Great Pacific Media’s new VP of Development on Expanding the Prodco’s Reach


Canadian prodco Great Pacific Media (GPM) has made its reputation with rough-and-ready unscripted series such as Highway Thru Hell for Discovery Canada and The Weather Channel and Deadman’s Curse for History Canada and Hulu. With a recent major addition to its development team, the company is looking at expanding its reach while still playing to its strengths.

Former Marblemedia executive Mike Armitage (pictured) came aboard as GPM’s new VP of development late last year, and the British Columbia–based prodco is making the official announcement this week about his involvement on the team. Armitage will work out of the company’s recently opened Toronto production office, reporting to president David Way. Meanwhile, former SVP of development Ed de Rivaz has transitioned into a production executive role at GPM.

Armitage is charged with developing more titles that fit in GPM’s current slate of outdoor-driven factual series. He’ll also be tasked with expanding GPM’s slate into competition series, and, with a push into the U.S. market, looking at U.S. stories and characters to better connect with buyers in that country. Armitage will work closely with Original Content Lab principal Sean Connolly, who GPM forged a partnership with last year.

With more than 20 years of experience working in unscripted development, Armitage previously worked on the unscripted/factual development team at Marblemedia and created a variety of unscripted series at Proper Television, including Tougher Than it Looks, Last Stop Garage and Under New Management. He has also worked in senior roles at Banger Films and Antica.

It’s series such as Highway Thru Hell and Heavy Rescue 401 that attracted Armitage to working with Great Pacific Media in the first place, as he knows firsthand how challenging these premium docuseries are to make and is impressed with how GPM has made them a core strength.

“That stuff is thrilling to me — everyday heroes whose jobs, while seemingly ordinary to most, are actually very complex jobs with a lot at stake,” Armitage says in conversation with Realscreen. “Those stories and those settings are very real and authentic. But they’re also really hard to produce, so I always understood that to get great story, you have to be in the right place at the right time, but also build relationships, focus in on character and get those moments without being overly produced."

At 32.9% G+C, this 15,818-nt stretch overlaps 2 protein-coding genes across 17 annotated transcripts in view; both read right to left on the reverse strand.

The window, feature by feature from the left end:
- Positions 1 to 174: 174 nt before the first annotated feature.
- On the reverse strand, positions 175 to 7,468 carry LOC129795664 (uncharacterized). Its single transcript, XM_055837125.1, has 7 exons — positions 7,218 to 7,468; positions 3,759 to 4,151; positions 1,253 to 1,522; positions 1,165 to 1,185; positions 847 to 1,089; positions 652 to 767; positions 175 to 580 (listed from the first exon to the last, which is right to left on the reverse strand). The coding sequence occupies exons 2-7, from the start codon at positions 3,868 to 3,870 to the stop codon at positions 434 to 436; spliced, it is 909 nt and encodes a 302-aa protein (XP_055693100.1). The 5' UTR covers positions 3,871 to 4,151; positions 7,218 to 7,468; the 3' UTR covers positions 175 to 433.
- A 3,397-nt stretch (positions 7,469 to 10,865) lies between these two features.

Looking at his work ahead at GPM, Armitage says his goal is to work with what the company has identified as its key strength, riff on it, and find ways to apply that expertise to new genres.

“The key to developing unscripted in my mind’s eye is to build on what you’re really good at. But then, I like to go incrementally and say, ‘Okay, we’re good at these things. We’re good at outdoor shows, we’re good at character-driven stories, so how do we translate that into a different genre or a different type of format?” Armitage explains. “It’s about pairing what we’re really good at with stuff that is new and exciting.” 

GPM president David Way underlines Armitage’s point that the company has excelled at taking audiences into challenging environments that demand a lot from the featured individuals or teams. He adds that, in the last couple of years, GPM has built on its Canadian base with these titles and expanded to more U.S. streaming platforms, which is currently a major focus for the company.

“We’ve got great partnerships up here with Discovery, Bell, HGTV, History, CBC, APTN — we’re making shows for all of them. But in the last two years, we’ve expanded into Hulu, and The Weather Channel, working with NBCU and Wattpad, and that’s the fun of it right now — there are so many different places that you can take ideas,” Way says. “And, where it makes sense on a project, bringing a unique perspective that is Canadian, that will actually resonate internationally, in some way or another.

”Looking ahead to genres GPM could explore in the future, Armitage notes that he has experience working on food series, and is excited about what a GPM food show could look like. The company could also push more into home and real estate projects, or social-experiment series.

“I’m agnostic to the genre, so long as it fits with our mission of taking what we’re already good at and applying it to a new genre,” Armitage offers. “Not too far off what we’re already doing, but enough that we can put our own stamp on the genre.”